Istanbul, formerly known as Constantinople, is said to have been inhabited by humans as early as 3000 BC. Greek colonists led by King Byzas established the area in 7th century BC and named it after the old Greek name for a city on the Bosphorus coast currently called “Old City of Istanbul.”
In the early 100 BC, Byzantium became part of the Roman Empire and in AD 306, Emperor Constantine the Great made it capital of the Eastern Roman Empire. It was then known as Constantinople.
The Western Roman Empire fell in AD 476. In the East, Constantinople remained as the capital of the Byzantine Empire until they were conquered by Muslims in 1453. The city was destroyed by riots during Justinian I’s reign (532-565) and reestablished. Crusader armies sacked Constantinople once more in 1204, destroying much of what still stood.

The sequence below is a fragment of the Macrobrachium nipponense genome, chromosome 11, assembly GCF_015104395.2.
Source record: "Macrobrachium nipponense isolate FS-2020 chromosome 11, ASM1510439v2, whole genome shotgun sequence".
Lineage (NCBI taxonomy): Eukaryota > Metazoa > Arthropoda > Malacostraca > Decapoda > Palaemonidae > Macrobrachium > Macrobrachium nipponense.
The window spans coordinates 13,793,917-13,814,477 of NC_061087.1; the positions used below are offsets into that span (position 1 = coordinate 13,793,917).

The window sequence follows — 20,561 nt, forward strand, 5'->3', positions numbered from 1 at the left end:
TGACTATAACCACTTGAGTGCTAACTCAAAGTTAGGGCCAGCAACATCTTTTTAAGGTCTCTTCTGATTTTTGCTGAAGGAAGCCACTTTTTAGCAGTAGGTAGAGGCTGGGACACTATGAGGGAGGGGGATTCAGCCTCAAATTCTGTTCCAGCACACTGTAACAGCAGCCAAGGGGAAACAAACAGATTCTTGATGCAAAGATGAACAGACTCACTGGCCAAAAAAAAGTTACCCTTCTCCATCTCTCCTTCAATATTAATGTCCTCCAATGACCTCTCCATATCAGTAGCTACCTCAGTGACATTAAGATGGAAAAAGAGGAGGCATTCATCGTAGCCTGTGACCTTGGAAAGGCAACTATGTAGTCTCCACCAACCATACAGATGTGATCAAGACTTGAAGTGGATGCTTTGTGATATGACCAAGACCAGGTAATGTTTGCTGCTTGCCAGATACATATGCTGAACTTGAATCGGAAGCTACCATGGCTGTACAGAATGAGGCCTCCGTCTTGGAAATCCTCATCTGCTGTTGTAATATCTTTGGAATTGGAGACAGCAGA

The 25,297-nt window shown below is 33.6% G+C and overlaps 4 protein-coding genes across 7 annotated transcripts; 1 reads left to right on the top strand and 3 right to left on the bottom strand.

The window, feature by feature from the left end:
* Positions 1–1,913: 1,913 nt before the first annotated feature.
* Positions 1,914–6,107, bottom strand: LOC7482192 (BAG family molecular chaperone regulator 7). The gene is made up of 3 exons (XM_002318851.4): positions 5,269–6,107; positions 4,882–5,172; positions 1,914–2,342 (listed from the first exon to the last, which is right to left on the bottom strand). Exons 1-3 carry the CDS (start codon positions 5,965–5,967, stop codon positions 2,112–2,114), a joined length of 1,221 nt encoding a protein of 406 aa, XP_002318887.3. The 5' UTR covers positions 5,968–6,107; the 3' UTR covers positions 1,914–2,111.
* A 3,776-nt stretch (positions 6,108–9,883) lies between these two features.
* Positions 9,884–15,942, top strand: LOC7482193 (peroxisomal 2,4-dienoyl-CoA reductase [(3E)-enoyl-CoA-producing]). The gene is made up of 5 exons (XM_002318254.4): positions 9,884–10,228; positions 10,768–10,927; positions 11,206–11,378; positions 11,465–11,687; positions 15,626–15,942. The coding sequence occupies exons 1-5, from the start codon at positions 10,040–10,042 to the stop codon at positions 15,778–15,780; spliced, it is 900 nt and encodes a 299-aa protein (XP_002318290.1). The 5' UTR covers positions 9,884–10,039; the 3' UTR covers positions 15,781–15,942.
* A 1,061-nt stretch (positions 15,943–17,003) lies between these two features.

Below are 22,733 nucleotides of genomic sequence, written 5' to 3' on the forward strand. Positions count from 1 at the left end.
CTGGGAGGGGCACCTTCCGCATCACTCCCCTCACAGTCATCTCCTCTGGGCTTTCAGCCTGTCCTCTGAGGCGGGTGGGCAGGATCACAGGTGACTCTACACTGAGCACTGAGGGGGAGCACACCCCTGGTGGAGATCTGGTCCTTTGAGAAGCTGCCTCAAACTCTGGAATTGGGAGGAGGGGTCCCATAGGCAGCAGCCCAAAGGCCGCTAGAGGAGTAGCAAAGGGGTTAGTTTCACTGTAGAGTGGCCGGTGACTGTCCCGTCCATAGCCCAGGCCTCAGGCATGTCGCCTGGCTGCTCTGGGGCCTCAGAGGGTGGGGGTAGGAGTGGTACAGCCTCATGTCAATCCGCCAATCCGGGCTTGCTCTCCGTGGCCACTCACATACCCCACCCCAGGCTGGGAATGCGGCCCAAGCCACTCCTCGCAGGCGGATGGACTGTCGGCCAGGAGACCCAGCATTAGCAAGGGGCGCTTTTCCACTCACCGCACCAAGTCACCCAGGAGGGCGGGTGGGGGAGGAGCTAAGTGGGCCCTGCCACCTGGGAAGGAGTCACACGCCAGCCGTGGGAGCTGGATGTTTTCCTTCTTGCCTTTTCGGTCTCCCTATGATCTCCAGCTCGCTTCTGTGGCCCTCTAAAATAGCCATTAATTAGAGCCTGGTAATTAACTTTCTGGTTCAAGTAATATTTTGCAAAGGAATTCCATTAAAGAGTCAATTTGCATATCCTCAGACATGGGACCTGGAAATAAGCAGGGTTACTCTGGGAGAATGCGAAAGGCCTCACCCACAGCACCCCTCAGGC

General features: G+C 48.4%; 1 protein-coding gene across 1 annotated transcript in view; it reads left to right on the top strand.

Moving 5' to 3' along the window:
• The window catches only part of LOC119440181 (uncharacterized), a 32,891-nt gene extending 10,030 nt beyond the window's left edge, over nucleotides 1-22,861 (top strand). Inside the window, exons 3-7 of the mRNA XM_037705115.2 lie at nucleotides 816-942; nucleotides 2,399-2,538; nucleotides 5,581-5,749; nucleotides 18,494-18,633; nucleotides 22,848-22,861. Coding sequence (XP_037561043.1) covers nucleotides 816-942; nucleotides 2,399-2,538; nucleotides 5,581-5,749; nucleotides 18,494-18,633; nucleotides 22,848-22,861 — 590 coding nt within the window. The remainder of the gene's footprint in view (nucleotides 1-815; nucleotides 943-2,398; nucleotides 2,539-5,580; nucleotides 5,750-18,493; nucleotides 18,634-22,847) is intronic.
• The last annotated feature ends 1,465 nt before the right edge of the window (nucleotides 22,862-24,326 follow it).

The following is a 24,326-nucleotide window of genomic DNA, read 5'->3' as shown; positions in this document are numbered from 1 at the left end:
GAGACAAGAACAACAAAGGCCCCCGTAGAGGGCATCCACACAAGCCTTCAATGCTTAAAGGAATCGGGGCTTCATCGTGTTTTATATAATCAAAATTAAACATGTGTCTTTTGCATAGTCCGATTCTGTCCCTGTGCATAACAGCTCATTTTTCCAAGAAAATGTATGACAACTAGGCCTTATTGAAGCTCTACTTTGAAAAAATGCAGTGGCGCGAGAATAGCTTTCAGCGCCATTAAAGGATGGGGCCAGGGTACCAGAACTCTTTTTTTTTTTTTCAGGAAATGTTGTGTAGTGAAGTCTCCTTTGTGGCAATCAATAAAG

When weakened by invasions and battles, the Ottoman Turks lead by Sultan Mehmet II were able to conquer Constantinople, renaming it Istanbul. The third and last capital of the Ottoman Empire; it became a major cultural center for military campaigns during its time.
Istanbul is one of the most populous cities in Europe. In 1923, with the new Republic of Turkey established, Kemal Ataturk designated Ankara as the country’s capital. Even though Istanbul has grown tremendously since its founding and its population exceeds 15million people today, it continues to be a busy city that mixes Eastern and Western cultures together in perfect harmony.